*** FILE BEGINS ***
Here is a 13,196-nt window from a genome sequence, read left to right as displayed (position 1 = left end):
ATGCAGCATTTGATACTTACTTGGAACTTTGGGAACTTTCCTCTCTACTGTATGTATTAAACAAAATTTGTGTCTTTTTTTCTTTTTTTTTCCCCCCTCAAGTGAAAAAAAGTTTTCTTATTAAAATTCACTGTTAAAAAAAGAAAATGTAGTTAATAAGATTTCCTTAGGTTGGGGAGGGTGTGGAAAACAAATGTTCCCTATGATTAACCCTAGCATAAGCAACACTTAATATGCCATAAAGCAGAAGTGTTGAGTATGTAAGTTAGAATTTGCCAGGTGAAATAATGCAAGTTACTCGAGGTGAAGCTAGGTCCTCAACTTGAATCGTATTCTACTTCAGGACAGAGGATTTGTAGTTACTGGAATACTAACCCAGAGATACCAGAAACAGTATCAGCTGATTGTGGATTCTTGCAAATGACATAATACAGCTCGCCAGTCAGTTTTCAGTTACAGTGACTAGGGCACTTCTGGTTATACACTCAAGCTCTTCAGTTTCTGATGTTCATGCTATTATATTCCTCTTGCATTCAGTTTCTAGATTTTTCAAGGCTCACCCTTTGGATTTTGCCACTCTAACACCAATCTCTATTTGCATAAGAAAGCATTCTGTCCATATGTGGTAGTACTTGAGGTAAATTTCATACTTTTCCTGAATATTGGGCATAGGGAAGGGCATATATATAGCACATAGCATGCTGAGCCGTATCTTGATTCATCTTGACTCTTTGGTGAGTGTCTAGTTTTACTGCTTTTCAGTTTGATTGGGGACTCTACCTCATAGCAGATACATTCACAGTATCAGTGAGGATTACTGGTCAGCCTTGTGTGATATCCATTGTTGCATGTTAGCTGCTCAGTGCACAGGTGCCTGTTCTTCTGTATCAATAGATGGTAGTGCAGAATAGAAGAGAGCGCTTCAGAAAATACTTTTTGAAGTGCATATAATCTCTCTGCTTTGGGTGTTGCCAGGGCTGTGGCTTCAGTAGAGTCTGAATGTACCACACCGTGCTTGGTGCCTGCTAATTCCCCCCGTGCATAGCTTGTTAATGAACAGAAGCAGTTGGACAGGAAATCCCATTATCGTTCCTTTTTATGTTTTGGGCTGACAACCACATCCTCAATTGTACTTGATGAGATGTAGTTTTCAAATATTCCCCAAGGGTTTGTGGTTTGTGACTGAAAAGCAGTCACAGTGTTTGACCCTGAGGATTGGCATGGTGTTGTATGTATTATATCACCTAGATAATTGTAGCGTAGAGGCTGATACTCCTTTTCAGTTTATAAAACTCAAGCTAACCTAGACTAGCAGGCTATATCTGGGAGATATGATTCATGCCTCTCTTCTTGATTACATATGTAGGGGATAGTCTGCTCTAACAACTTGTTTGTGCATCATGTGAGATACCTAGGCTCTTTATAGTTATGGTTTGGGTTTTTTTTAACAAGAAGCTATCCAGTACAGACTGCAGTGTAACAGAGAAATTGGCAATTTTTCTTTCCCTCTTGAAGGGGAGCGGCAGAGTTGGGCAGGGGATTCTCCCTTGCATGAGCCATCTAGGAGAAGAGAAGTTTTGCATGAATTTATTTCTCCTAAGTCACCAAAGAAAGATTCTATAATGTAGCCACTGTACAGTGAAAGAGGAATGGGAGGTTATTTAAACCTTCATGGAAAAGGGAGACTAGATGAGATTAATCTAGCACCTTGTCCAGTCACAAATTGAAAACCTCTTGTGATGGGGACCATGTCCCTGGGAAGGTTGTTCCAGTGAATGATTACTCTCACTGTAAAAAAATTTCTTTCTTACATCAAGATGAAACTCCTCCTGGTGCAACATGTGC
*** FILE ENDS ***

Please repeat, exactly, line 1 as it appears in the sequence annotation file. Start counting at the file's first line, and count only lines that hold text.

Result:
Here is a 13,196-nt window from a genome sequence, read left to right as displayed (position 1 = left end):